Ex-Minister's Perspective on Liberation Theology & Poverty

Brian Worley


Dear Christian, I know you see it…and many of you are disgusted. You’re partially right, Christianity is under attack and skeptical writers (like myself) remain targets of your wrath. If only the world were this simple!  

We’re not supposed to discuss class in society; it’s a taboo that we pretend just doesn’t exist. However, matters of class pervade Christianity. Those that understand how it plays itself out are confronted with a dilemma that will likely reframe the whole secular/religious outlook.  

Believers should know that the greatest enemy of true Christianity has gone virtually undetected and that an uninformed portion of the secular movement unwittingly does their dirty work! While secularism and religion tangle over the creed; this enemy exploits issues of hatred, which facilitates their greed. Humanity suffers for this, especially the poor. What enables them is our preoccupation with epistemological truth rather than our being informed of the more significant humane issues in this global game of class warfare.  

When I see skeptics against religion and believers against skepticism it tells me that society is confused and upset with something they don’t understand.

There shouldn’t be skeptical vs. religious friction in society! A humanist esteems the important role each side plays. If both sides were functioning properly we would be mutually focused upon the greatest problem afflicting society today; that being the character issue of greed.  

We can’t fix what we don’t understand. Few Christians understand how they came to be divided; now they seem to think of secularism as their great foe. Meanwhile, some secularists seem to think that religion poisons everything and is the world’s greatest problem. One thing does lead to another; this is why we are unnecessarily pitted against each other.   

If I may, Christians are not upset with us for asking questions… are you? Doesn’t skepticism come in handy whenever someone is trying to take advantage or to play a practical joke on you? It’s a fact; Christians employ skepticism as well (but to lesser degrees). If I have correctly understood you, you’re more upset with the residual effects of the skeptical movement directly or indirectly harming your charitable work in society. 

Christianity is “thick skinned” enough to handle skepticism, especially if you were to compare it with Islam. Christianity has matured to such a point to where a critic’s life isn’t threatened like it is with Islam (example Salmon Rushdie). This should go without saying, certainly no person of faith takes kindly when one tries to “show you up” or to poke fun or belittle you. Personally, I look forward to the day when skepticism matures enough to permanently discard inflammatory disparaging of religion.  

Most movements eventually have factions that often distort the core values of its founders. These factions predictably seek to re-direct the original design/direction resulting in consternation in its posterity that frequently pits one man against another. It’s certainly a distraction away from the founder’s intent. Nowhere is this more evident than in religion; skepticism has had it’s own rifts as well.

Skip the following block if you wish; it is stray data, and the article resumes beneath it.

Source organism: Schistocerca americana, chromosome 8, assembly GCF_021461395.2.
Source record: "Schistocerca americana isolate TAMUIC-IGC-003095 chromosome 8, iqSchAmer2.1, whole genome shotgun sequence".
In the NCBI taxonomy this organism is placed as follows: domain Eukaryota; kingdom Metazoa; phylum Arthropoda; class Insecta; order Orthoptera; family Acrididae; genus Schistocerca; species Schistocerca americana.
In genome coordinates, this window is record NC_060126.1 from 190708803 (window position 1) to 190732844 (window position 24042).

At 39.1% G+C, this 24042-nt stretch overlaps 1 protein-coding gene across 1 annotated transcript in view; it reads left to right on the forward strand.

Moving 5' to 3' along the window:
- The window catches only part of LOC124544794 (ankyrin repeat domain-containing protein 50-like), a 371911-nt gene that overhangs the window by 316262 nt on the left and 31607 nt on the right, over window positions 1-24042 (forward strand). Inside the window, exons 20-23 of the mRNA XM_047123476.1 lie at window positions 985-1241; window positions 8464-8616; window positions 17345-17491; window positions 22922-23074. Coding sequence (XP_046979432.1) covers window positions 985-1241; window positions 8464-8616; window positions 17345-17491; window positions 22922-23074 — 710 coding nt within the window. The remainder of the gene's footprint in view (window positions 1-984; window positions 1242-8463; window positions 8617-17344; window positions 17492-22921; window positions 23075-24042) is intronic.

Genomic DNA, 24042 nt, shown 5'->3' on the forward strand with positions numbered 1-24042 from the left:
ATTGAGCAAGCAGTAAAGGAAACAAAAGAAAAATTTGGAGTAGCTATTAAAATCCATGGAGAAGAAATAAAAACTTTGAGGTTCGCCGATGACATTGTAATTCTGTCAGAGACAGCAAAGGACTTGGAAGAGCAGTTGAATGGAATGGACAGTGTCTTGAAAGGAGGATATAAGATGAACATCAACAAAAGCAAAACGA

The Great Tradition vs. The Lesser Tradition 

To develop the title’s thesis without writing a book, I need to delve into the little known schism within Christianity concerning what the revolutionary Jesus (expressed as a compliment) taught and how that directly impacts the human condition still today. The grand point of conflict didn’t originate with skepticism…it started within religion itself soon after Jesus’ death. It’s a bigger, more newsworthy story than the current religious/secular clash of today is. In my opinion, nobody explains this better than the exceptional essay How Jesus' Message Was Hijacked written by Howard Bess. [Note: this subject matter must be understood to comprehend what is transpiring today…please stop and read].  

Poor Christianity IS under attack. Please don’t confuse my employing a homonym (poor) as patronizing or pity…there is a version of Christianity favored by wealth and another version that is attuned to those in poverty. Rich Christianity is the favored son and “Teflon coated” while Poor Christianity has some powerful enemies that a casual observer wouldn’t normally identify as the “usual suspects” in opposition to religion.  

Rich Christianity pumps up the Justin Bieber’s and the Tim Tebow’s but hardly a word is heard about the poor Catholic or Lutheran community difference maker toiling on the other side of town. They want to project the “proper” image of success, which is far different than the message of sacrifice and compassion that Jesus spoke. Just recently the Vatican reached out to boxing champ Manny Pacquiao to be more like Tebow...I hope the heart of the champ would be more like Jesus and side with the lesser tradition!  

While David Limbaugh’s “Persecution: How Liberals are Waging War Against Christianity” takes one down the expected but well trodden “left vs. right” path; he misses his mark because nowhere can one find reference to the warfare against the verboten subjects involving poverty and societal class as expressed by the enemies of the lesser tradition. Seems that nearly all the attention goes to contrived “rich cat fights” of religion rather than the basic essentials of humanity that Jesus was obviously more concerned about.